At first, we need to choose which platform to build the drone on. As for the software platform it’s pretty clear: we want to use Linux! Why not bare-metal or a proprietary RTOS? Because the former has too limited capabilities making programming harder and the latter 1) is not free 2) is not portable 3) has less support from the community. Yes, “pure” Linux is not a hard real-time system, but for our purposes compiling the kernel with CONFIG_PREEMPT should be enough. If it is not, we can apply CONFIG_PREEMPT_RT patch. If it’s still not enough, we’ll try Xenomai.
Regarding the hardware, it’s a little bit harder. ARM core (any of them) seems to be a good choice in terms of power consumption and performance. But which ARM-based SoC to choose? Given size, extensibility and price constraints, the most evident options are BeagleBone Black (BBB) and Raspberri Pi 2. Wandboard also looks pretty good, but it’s a little bigger, more expensive and has way less (10) GPIO pins.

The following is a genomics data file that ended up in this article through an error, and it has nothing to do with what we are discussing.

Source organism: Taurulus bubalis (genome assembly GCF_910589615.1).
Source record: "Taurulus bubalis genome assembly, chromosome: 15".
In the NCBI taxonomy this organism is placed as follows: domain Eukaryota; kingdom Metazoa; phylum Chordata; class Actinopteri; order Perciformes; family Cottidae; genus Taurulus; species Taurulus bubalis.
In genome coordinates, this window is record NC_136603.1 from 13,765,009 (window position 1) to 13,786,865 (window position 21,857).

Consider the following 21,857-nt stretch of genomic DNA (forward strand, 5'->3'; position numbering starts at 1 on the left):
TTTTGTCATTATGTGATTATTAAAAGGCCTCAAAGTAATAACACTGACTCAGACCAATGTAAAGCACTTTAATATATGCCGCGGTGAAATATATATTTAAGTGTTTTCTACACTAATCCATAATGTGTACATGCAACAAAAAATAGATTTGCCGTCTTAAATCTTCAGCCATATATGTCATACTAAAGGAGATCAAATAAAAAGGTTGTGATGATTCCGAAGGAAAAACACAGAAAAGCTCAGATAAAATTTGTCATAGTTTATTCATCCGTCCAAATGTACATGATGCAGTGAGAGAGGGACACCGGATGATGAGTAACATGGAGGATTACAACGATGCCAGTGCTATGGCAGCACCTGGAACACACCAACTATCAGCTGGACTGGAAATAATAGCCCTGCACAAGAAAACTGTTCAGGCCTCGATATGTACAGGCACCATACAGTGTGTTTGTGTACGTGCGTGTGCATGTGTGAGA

While Raspberry Pi 2 has more powerful CPU (Broadcom BCM2836 Cortex-A7 Quad Core @ 900MHz vs BeagleBone’s AM335x 1GHz ARM Cortex-A8) and more RAM (1Gb vs 512Mb), it has only 1 PWM pin vs 8 on BBB, and has a number of features that we don’t need, e.g. full-size HDMI, stereo audio and composite video output. Also, BBB is an open source hardware which is nice So it was decided to give it a go.
Also we’ll need an accelerometer, a gyroscope (in the image on the right side you can see how the seller described it):
a ground sensor:
a GPS module:
and, at some later stage, a camera (or two: for collision avoidance and for video capture).
After assembling and programming all these, it’s supposed to be mounted on top of this frame: